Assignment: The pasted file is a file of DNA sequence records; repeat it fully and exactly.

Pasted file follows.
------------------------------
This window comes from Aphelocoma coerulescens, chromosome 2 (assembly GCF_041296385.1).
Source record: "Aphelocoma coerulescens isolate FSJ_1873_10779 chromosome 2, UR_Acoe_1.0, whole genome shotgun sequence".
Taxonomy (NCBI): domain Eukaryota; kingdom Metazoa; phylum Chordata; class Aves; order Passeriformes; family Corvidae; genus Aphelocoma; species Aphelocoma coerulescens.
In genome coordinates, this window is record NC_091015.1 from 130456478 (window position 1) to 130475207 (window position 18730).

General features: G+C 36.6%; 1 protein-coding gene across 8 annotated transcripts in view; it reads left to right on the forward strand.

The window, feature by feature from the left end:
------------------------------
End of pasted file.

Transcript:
This window comes from Aphelocoma coerulescens, chromosome 2 (assembly GCF_041296385.1).
Source record: "Aphelocoma coerulescens isolate FSJ_1873_10779 chromosome 2, UR_Acoe_1.0, whole genome shotgun sequence".
Taxonomy (NCBI): domain Eukaryota; kingdom Metazoa; phylum Chordata; class Aves; order Passeriformes; family Corvidae; genus Aphelocoma; species Aphelocoma coerulescens.
In genome coordinates, this window is record NC_091015.1 from 130456478 (window position 1) to 130475207 (window position 18730).

General features: G+C 36.6%; 1 protein-coding gene across 8 annotated transcripts in view; it reads left to right on the forward strand.

The window, feature by feature from the left end: